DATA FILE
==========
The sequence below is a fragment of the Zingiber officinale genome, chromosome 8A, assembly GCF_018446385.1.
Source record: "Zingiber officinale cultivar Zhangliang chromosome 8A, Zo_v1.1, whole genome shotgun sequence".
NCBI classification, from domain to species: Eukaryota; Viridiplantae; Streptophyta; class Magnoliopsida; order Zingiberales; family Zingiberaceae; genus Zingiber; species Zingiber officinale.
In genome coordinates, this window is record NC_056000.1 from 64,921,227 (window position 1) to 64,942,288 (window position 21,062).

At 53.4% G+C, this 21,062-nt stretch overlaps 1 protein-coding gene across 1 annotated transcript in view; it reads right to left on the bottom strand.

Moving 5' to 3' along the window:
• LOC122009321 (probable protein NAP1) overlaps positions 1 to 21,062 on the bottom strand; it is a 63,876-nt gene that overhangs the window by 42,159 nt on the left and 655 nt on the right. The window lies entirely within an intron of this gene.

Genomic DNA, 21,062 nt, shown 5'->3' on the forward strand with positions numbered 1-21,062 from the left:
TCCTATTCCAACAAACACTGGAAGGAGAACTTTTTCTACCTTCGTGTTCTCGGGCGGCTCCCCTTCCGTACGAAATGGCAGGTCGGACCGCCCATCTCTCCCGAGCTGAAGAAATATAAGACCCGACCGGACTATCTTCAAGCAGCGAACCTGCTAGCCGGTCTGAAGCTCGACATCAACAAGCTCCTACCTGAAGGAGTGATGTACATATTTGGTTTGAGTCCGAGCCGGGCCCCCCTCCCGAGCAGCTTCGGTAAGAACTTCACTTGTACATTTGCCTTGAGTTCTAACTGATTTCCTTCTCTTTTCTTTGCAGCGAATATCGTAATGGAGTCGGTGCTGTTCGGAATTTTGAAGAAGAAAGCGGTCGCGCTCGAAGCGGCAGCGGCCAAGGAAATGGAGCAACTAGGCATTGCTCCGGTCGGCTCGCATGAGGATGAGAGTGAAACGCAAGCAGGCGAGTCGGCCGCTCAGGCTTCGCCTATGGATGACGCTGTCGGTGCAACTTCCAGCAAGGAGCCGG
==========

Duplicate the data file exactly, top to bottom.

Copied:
The sequence below is a fragment of the Zingiber officinale genome, chromosome 8A, assembly GCF_018446385.1.
Source record: "Zingiber officinale cultivar Zhangliang chromosome 8A, Zo_v1.1, whole genome shotgun sequence".
NCBI classification, from domain to species: Eukaryota; Viridiplantae; Streptophyta; class Magnoliopsida; order Zingiberales; family Zingiberaceae; genus Zingiber; species Zingiber officinale.
In genome coordinates, this window is record NC_056000.1 from 64,921,227 (window position 1) to 64,942,288 (window position 21,062).

At 53.4% G+C, this 21,062-nt stretch overlaps 1 protein-coding gene across 1 annotated transcript in view; it reads right to left on the bottom strand.

Moving 5' to 3' along the window:
• LOC122009321 (probable protein NAP1) overlaps positions 1 to 21,062 on the bottom strand; it is a 63,876-nt gene that overhangs the window by 42,159 nt on the left and 655 nt on the right. The window lies entirely within an intron of this gene.

Genomic DNA, 21,062 nt, shown 5'->3' on the forward strand with positions numbered 1-21,062 from the left:
TCCTATTCCAACAAACACTGGAAGGAGAACTTTTTCTACCTTCGTGTTCTCGGGCGGCTCCCCTTCCGTACGAAATGGCAGGTCGGACCGCCCATCTCTCCCGAGCTGAAGAAATATAAGACCCGACCGGACTATCTTCAAGCAGCGAACCTGCTAGCCGGTCTGAAGCTCGACATCAACAAGCTCCTACCTGAAGGAGTGATGTACATATTTGGTTTGAGTCCGAGCCGGGCCCCCCTCCCGAGCAGCTTCGGTAAGAACTTCACTTGTACATTTGCCTTGAGTTCTAACTGATTTCCTTCTCTTTTCTTTGCAGCGAATATCGTAATGGAGTCGGTGCTGTTCGGAATTTTGAAGAAGAAAGCGGTCGCGCTCGAAGCGGCAGCGGCCAAGGAAATGGAGCAACTAGGCATTGCTCCGGTCGGCTCGCATGAGGATGAGAGTGAAACGCAAGCAGGCGAGTCGGCCGCTCAGGCTTCGCCTATGGATGACGCTGTCGGTGCAACTTCCAGCAAGGAGCCGG